June 8, 2011
By Merrill Matthews
Gov. Perry insists that he isn’t. But some folks are convinced, and others desperately hope, that he is. That hope is largely the result of frustration with the current crop of GOP candidates and Perry’s strong 10-year record as governor of Texas.
At a Donald Rumsfeld speech in Dallas on Monday, the Texas conservatives at my table were lamenting the current presidential candidate plight—or should I say blight. How could it have come down to this, they wondered? It’s a lament I hear a lot lately, as have reporters who have been writing extensively about the growing dissatisfaction.
I felt myself feeling a little sorry for the current GOP contenders. By all measures Tim Pawlenty, Mitt Romney, Ron Paul, Newt Gingrich, Herman Cain and Jon Huntsman have remarkable achievements. Yet none of them seems to excite conservatives and tea partiers, nor for that matter moderate Republicans or independents. It may not be fair, but it is the case—at least for now.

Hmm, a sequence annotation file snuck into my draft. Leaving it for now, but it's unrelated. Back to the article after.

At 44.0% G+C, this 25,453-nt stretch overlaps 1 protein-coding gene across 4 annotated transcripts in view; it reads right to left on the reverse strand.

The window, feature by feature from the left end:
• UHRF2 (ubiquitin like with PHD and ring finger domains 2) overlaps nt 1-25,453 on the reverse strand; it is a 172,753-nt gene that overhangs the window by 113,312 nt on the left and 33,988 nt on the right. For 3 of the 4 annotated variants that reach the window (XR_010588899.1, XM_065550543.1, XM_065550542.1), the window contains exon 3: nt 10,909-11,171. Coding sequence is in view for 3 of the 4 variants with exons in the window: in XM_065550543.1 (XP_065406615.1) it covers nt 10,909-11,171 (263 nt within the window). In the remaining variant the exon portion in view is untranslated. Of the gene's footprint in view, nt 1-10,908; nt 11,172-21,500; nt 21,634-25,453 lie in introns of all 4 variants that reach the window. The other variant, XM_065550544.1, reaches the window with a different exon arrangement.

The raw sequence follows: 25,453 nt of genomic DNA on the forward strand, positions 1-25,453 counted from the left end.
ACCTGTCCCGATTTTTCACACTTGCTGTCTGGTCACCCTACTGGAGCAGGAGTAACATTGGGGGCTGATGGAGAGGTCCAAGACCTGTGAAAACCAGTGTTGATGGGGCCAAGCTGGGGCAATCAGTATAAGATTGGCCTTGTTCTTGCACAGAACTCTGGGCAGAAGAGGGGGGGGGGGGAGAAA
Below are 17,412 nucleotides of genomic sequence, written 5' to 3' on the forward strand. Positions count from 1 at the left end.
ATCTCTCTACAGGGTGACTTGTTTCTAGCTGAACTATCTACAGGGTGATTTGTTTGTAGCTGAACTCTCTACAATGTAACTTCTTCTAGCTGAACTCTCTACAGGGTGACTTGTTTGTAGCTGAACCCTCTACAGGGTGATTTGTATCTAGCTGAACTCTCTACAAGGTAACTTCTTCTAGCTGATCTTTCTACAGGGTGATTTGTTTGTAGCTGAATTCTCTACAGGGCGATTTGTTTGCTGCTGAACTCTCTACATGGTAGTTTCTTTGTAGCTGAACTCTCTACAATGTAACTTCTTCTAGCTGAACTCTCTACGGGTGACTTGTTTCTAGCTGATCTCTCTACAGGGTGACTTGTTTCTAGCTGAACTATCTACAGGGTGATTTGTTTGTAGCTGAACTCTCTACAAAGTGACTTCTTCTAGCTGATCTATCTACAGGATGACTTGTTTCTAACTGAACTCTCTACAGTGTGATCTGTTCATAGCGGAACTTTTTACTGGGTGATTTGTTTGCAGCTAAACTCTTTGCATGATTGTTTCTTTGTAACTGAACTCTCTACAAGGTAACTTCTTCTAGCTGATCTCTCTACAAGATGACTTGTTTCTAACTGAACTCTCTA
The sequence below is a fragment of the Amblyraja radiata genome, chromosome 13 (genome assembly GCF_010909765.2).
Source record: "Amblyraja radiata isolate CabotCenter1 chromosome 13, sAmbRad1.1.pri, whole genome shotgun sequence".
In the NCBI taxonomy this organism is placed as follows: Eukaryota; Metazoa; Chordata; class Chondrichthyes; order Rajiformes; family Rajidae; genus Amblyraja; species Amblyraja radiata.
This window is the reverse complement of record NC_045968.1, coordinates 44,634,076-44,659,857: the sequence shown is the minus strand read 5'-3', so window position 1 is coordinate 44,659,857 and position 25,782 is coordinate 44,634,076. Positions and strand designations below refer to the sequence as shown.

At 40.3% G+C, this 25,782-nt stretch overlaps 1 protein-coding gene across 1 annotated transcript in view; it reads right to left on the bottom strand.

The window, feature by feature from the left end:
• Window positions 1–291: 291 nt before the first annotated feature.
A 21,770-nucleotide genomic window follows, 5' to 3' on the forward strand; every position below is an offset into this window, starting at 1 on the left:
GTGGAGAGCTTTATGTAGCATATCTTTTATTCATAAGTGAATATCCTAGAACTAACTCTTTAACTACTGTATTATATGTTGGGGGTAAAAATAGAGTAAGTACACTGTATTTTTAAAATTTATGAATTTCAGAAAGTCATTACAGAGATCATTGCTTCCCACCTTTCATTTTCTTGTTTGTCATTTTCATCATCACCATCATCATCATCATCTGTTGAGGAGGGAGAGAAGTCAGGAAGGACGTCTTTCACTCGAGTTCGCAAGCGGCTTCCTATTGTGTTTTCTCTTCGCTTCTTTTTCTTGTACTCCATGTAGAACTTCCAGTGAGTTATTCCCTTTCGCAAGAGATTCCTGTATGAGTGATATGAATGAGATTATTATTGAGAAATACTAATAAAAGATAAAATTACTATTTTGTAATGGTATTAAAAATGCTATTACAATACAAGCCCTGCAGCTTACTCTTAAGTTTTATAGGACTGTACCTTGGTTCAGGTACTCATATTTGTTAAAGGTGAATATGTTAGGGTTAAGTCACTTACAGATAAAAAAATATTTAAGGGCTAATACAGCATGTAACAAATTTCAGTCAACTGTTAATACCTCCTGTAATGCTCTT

And so there is this pervasive hope that someone who conservatives can rally around will jump into the presidential race. That’s where Rick Perry comes in. . .
In its “Competitive States 2010” study by the Texas Public Policy Foundation, it found that Texas had a state tax burden of 8.4 percent, compared to a U.S. average of 9.7 percent. And the Texas gross state product grew 94.5 percent over 10 years, vs. 66.3 percent for the rest of the country.
More importantly, Texas far outpaces other states in job creation. Michael Cox and Richard Alm, director and writer-in-residence, respectively, at Southern Methodist University’s William J. O’Neil Center for Global Markets and Freedom write, “From January 2000 to June 2010, Texas had a net increase of nearly 1.1 million jobs—more than any other state by far. In fact, Texas’ outsized gains eclipsed the total of the next five job-creating states: Florida, Arizona, Virginia, Utah, and Washington.”
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